What would Diana say, unamused Germany asks 'disgusting' Harry

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The Independent Online

Germany was plainly not amused yesterday by Prince Harry's decision to attend a fancy-dress party clad in the uniform of a Second World War Nazi Afrika Corps soldier with a swastika armband.

Germany was plainly not amused yesterday by Prince Harry's decision to attend a fancy-dress party clad in the uniform of a Second World War Nazi Afrika Corps soldier with a swastika armband.

The country's tabloid newspapers all carried front-page photographs of the Prince in what was described as his "El Alamein look", and heaped scorn on him and the British people for being ignorant of the Holocaust and treating the Third Reich as a joke.

"The little Prince has shocked the world," said the mass-circulation Bild newspaper. "Nazi Harry - What would Diana have said about this?"

A vitriolic article by the paper's regular commentator, Franz Josef Wagner, which was addressed to the Prince in person added: "You, hip and cool with a swastika on your arm at your party, are about as disgusting as a mouldy piece of food. I vomit. It is high time that you were given serious medical treatment. You are a traumatised child."

Berlin's more heavyweight Der Tagesspiegel newspaper noted admonishingly that an opinion poll yesterday by Britain's Sky News, had revealed that most of the British considered the Prince's antics a "bit of harmless fun", and only 30 per cent viewed his behaviour a serious insult to the victims of the Holocaust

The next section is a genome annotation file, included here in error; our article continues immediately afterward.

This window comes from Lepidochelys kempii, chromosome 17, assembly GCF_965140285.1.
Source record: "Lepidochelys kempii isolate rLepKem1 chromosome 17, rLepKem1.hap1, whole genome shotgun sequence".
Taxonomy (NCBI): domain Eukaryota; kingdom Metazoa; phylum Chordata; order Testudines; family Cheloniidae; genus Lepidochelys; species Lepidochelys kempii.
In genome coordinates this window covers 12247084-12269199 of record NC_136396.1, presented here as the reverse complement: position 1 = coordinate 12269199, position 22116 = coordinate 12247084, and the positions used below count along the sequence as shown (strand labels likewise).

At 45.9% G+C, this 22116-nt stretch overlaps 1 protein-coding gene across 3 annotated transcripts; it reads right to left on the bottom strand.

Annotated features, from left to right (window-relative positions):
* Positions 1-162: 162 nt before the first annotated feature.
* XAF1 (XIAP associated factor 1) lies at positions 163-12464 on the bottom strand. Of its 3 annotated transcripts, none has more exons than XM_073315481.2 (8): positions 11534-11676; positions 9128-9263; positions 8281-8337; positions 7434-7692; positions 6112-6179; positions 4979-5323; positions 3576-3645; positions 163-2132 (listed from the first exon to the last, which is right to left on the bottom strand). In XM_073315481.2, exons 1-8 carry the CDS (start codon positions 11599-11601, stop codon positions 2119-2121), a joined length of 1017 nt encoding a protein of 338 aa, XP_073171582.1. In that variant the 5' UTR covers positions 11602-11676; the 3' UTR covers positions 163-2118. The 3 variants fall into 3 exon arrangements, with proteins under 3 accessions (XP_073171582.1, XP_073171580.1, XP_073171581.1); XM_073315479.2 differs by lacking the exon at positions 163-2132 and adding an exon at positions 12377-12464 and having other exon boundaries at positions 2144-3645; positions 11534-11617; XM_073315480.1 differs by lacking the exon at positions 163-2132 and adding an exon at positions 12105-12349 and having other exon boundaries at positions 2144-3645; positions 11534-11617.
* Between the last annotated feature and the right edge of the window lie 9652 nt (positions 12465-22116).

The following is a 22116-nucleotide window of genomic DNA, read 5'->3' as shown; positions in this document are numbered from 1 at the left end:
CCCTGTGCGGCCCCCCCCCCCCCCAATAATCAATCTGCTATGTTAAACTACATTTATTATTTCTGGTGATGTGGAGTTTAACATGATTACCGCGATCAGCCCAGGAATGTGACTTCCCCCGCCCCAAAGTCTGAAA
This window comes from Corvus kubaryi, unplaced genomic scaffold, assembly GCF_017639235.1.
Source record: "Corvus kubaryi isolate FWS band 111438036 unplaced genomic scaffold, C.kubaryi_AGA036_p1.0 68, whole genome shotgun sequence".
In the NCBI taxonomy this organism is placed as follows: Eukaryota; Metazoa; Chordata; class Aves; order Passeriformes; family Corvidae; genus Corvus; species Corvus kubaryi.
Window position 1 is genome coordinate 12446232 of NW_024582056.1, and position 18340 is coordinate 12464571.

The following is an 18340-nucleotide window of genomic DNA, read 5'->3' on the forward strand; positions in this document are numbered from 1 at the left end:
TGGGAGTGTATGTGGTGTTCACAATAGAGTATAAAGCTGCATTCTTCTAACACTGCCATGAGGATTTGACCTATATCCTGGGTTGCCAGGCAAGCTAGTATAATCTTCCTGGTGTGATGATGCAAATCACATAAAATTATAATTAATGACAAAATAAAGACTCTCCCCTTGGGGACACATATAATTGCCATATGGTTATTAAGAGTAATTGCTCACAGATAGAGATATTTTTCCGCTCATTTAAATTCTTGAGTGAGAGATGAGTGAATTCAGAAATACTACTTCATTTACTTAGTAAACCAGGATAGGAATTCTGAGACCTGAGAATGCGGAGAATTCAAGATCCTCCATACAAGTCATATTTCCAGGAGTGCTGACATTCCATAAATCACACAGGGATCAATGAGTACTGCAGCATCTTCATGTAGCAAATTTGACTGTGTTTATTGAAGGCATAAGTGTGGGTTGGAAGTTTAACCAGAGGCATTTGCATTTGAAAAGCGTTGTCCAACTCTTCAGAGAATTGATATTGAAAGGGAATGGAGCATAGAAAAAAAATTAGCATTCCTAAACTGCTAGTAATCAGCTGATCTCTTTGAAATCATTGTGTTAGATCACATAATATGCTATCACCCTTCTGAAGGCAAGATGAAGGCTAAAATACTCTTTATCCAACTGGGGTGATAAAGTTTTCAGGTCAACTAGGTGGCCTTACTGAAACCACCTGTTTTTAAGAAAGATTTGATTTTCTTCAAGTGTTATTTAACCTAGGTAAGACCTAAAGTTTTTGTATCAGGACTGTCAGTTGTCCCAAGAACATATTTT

"Harry has become the sad victim of a British sense of humour which is driven by a cynical sense of fun regarding Germany's Nazi past," the paper added.

There was no official comment from the German government, although senior officials including Joschka Fischer, the Foreign Minister, have made it clear on several occasions that they are fed up with British jokes about the Germans "all being Nazis". But a revealing article by Der Spiegel's London correspondent, Matt-hias Matussek, the brother of Thomas Matussek, the German ambassador to London, implied that the official German view of the Prince's behaviour and British attitudes to the Germans was not exactly rosy.

"Prince Harry is not shocking," Matussek wrote. "What is shocking is what he represents. According to recent opinion polls, more than half of Britain's young people have not the faintest idea what Auschwitz was all about even though television shows documentaries about the Second World War every other night.

"Apparently, the British have forgotten about the victims of the Nazis more completely than the Germans; but in Britain the Germans have always been a part of everyday life as Nazi caricatures to be scorned at will. Sixty years after the end of the war, 10-year-old German children are hunted down in the parks of London for being Krauts."

Der Spiegel also published a second article giving a rundown on the background to Prince Harry's Afrika Corps outfit and claimed that, for the British, his get-up was a "hated uniform" because 35,000 British troops were killed by General Erwin Rommel's Afrika Corps in north Africa during the war.

The furore surrounding Prince Harry's uniform will doubtless be viewed with chagrin by German and British officials involved in an attempt to change British attitudes about Germany. Last year, the German government paid for British schoolteachers to visit Berlin where they were shown by their German counterparts how the Nazi era was dealt with in the classroom. The British embassy in Berlin and the German government also have a scheme which encourages young people in both countries to participate in an SMS "phone pal" network.

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